Instead, the Jack White of 2018 is into cut-and-paste grooves. At least on paper, that’s a pretty interesting transition. White, a longtime devotee of all things analog, has given in, at least a little bit. He’s now messing around with ProTools and guitars that are designed to be easy to play. This has all activated another side of White’s brain. The tracks on Boarding House Reach will suddenly dissolve into Santana-esque conga breaks, or Detroit house thuds, or squelchy high-stepping organ-funk vamps. White has assembled a crew of session-player assassins, and they’re all happy to follow him wherever he wants to go, fleshing out his goofy ideas with absolute precision and fealty like they were set designers on a Kubrick movie. But White is wasting their time. He’s wasting ours, too.
Once a strict and exacting song-construction perfectionist, White now seems to regard structure with absolute contempt. There are multiple songs on Boarding House Reach where he gives hysterical, nonsensical spoken-word sermons (“I’m thinking about starting a corporation! Who’s with me?”) rather than singing. There’s one song where he does something that gets dangerously close to rapping, which is not a part of this man’s skill set. I wouldn’t be shocked if he freestyled every last lyric on the album; that, at least, would explain the level of thought that went into these things.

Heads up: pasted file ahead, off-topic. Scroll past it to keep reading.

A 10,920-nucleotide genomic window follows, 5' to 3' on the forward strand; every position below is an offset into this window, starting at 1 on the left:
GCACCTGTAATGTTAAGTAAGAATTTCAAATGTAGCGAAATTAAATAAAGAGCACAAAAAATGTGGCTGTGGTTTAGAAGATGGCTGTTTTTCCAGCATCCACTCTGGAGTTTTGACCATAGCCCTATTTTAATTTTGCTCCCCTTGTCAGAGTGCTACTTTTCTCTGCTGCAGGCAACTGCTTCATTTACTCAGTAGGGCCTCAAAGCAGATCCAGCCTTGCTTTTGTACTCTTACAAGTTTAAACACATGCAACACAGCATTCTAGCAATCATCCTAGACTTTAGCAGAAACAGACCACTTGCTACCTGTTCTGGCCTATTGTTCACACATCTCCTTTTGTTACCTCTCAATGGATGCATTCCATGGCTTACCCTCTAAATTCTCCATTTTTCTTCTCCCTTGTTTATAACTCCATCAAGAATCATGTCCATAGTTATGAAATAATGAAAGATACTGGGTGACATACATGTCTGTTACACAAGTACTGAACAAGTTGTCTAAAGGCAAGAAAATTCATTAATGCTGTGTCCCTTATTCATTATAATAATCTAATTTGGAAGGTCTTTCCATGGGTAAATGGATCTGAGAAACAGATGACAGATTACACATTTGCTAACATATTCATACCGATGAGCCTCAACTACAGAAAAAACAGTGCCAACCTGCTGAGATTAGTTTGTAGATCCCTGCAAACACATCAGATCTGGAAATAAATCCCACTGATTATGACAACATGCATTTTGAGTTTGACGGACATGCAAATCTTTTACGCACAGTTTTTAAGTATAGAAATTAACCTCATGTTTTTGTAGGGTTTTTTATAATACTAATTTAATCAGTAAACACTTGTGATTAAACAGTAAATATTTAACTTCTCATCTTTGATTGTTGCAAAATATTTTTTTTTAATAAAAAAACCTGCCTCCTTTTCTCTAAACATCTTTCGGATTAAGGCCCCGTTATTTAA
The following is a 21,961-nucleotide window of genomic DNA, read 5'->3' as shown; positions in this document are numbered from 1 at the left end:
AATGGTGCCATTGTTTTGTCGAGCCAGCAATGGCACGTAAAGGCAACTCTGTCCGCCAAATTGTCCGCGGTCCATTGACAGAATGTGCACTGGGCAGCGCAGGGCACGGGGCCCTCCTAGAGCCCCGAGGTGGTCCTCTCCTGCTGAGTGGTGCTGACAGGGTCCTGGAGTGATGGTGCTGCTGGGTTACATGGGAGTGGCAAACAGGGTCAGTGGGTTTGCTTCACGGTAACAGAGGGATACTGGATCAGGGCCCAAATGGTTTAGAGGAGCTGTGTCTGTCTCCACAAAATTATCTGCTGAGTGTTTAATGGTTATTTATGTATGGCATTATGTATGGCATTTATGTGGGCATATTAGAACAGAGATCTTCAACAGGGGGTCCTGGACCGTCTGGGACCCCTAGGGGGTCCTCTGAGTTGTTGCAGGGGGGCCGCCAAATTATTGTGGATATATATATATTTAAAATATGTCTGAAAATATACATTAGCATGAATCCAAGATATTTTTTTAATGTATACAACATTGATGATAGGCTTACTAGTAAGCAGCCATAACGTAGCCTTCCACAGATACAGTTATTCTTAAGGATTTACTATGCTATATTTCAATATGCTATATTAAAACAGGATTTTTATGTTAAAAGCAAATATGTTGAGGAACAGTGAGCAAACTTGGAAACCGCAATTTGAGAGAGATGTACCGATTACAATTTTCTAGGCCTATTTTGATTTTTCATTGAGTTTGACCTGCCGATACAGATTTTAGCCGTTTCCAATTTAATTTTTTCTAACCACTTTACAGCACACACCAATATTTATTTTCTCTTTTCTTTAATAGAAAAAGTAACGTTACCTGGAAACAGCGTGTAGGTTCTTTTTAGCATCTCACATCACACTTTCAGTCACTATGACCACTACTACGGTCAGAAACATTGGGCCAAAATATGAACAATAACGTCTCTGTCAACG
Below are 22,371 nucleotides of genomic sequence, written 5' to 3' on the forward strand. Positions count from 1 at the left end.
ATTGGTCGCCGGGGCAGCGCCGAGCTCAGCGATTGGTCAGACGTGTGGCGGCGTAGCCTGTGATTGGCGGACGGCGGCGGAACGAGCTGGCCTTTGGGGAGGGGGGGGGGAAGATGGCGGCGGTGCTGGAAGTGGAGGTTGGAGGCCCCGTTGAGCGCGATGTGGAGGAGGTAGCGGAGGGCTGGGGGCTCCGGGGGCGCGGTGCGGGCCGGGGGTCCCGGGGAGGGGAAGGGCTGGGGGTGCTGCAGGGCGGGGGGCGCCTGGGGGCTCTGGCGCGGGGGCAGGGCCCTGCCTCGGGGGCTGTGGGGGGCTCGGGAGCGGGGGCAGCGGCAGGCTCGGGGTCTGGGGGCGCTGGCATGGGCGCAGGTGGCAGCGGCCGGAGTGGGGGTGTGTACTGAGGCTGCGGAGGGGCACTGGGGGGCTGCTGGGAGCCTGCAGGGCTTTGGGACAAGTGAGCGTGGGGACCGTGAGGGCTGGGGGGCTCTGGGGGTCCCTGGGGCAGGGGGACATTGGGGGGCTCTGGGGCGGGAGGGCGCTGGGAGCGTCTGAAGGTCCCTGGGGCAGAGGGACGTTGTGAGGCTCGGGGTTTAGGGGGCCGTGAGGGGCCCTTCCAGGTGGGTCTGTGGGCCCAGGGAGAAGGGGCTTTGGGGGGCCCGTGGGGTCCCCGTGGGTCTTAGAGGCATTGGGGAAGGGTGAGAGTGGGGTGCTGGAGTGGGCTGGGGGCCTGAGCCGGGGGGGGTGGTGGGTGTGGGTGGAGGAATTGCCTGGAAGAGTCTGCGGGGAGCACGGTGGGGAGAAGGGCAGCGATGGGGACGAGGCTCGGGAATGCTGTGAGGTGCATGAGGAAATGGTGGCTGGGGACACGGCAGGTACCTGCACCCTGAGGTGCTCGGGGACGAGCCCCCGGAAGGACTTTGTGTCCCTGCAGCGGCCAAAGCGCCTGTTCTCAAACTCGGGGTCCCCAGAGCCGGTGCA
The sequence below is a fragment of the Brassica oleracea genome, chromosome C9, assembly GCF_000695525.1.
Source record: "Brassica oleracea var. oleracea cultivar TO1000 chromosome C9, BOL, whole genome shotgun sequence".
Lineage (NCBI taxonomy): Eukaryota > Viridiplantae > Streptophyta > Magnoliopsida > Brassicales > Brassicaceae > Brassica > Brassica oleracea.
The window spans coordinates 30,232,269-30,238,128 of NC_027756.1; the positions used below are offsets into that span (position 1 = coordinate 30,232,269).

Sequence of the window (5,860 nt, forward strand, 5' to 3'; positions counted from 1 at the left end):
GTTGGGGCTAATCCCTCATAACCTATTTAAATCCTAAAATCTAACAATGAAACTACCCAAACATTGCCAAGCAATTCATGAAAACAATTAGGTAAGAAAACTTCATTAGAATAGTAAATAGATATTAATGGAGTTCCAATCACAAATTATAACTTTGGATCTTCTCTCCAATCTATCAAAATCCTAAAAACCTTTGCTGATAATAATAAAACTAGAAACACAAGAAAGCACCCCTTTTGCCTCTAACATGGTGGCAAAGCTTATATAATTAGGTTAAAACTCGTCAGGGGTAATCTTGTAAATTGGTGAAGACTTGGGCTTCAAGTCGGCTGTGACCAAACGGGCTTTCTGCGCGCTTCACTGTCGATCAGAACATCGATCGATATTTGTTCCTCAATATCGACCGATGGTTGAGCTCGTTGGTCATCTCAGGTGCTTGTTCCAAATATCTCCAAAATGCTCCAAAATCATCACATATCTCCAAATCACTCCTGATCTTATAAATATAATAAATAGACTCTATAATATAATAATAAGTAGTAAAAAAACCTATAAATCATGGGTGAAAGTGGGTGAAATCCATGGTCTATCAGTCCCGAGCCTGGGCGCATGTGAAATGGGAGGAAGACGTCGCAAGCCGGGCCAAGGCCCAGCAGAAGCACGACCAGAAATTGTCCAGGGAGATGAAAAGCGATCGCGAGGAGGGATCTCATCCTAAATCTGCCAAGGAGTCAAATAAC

You will not be surprised to learn that the White of 2018 is full of prematurely-old-man musings about the state of the world. He is mad, for instance, about you kids with your phones: “Fools desire distraction / And not take to heart / Their faces to their gadgets fall south / Ignoring the beauty of a fog on a hill / And a kitten with a mouse in its mouth.” Stop ignoring the beauty of mouse death, fools! He remembers walking “past sailors who have less tattoos than the average teenager.” Certain of his lyrics would get him laughed out of a dorm-room cypher: “The Sisyphean dreamer / My fibula and femur hold the weight of the world.” And there is a whole song, “Why Walk A Dog?,” in which White seems to equate pet ownership with absolute evil: “Are you their master? / Did you buy them at the store? / Did they know they were a cure for you to stop being bored?” (The answer to the title question, at least, seems pretty obvious: You walk a dog so that it does not shit in your house.)
Look: Legends make garbage albums. It happens all the time. White is now at least a decade removed from his prime, and he’s made a lot of music. He’s allowed to make some garbation. And that’s what Boarding House Reach is. Even taking into account all his various bands and side projects, this is the worst album that has ever borne the man’s name. Hopefully, it will always turn out to be his worst album. Hopefully, he will discover some ghost of his old spark and recapture some of what he once had when he was sitting in his little room. But I’m worried. Boarding House Reach sounds less like a detour into bullshittery, more like what this guy might just be now. It sounds like a man disappearing permanently up his own asshole. Someone please walk him.